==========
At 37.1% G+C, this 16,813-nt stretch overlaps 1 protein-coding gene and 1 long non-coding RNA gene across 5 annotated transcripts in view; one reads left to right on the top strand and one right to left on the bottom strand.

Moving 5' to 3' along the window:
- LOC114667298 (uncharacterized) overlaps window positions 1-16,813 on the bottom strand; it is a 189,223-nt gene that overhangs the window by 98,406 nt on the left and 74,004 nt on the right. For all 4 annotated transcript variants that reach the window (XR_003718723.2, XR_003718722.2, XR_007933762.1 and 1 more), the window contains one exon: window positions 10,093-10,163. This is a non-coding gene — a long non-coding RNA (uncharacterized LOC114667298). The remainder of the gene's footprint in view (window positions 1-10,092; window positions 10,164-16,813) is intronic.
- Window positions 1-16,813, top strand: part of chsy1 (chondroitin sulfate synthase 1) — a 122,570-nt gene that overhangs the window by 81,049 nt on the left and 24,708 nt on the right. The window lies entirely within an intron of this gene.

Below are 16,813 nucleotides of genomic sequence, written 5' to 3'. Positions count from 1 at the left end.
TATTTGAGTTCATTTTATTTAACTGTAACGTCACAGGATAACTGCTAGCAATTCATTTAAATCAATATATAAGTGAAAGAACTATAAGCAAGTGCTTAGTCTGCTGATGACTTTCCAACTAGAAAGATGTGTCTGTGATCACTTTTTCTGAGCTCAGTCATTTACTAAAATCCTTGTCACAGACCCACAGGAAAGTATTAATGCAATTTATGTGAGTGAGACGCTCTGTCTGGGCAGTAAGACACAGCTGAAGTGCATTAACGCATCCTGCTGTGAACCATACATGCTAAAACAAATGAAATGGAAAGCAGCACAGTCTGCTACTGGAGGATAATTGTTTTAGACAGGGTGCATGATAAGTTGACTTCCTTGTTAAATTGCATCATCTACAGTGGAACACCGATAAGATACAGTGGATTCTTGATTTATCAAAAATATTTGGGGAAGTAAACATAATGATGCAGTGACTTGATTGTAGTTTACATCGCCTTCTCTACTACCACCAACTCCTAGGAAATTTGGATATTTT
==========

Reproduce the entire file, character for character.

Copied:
At 37.1% G+C, this 16,813-nt stretch overlaps 1 protein-coding gene and 1 long non-coding RNA gene across 5 annotated transcripts in view; one reads left to right on the top strand and one right to left on the bottom strand.

Moving 5' to 3' along the window:
- LOC114667298 (uncharacterized) overlaps window positions 1-16,813 on the bottom strand; it is a 189,223-nt gene that overhangs the window by 98,406 nt on the left and 74,004 nt on the right. For all 4 annotated transcript variants that reach the window (XR_003718723.2, XR_003718722.2, XR_007933762.1 and 1 more), the window contains one exon: window positions 10,093-10,163. This is a non-coding gene — a long non-coding RNA (uncharacterized LOC114667298). The remainder of the gene's footprint in view (window positions 1-10,092; window positions 10,164-16,813) is intronic.
- Window positions 1-16,813, top strand: part of chsy1 (chondroitin sulfate synthase 1) — a 122,570-nt gene that overhangs the window by 81,049 nt on the left and 24,708 nt on the right. The window lies entirely within an intron of this gene.

Below are 16,813 nucleotides of genomic sequence, written 5' to 3'. Positions count from 1 at the left end.
TATTTGAGTTCATTTTATTTAACTGTAACGTCACAGGATAACTGCTAGCAATTCATTTAAATCAATATATAAGTGAAAGAACTATAAGCAAGTGCTTAGTCTGCTGATGACTTTCCAACTAGAAAGATGTGTCTGTGATCACTTTTTCTGAGCTCAGTCATTTACTAAAATCCTTGTCACAGACCCACAGGAAAGTATTAATGCAATTTATGTGAGTGAGACGCTCTGTCTGGGCAGTAAGACACAGCTGAAGTGCATTAACGCATCCTGCTGTGAACCATACATGCTAAAACAAATGAAATGGAAAGCAGCACAGTCTGCTACTGGAGGATAATTGTTTTAGACAGGGTGCATGATAAGTTGACTTCCTTGTTAAATTGCATCATCTACAGTGGAACACCGATAAGATACAGTGGATTCTTGATTTATCAAAAATATTTGGGGAAGTAAACATAATGATGCAGTGACTTGATTGTAGTTTACATCGCCTTCTCTACTACCACCAACTCCTAGGAAATTTGGATATTTT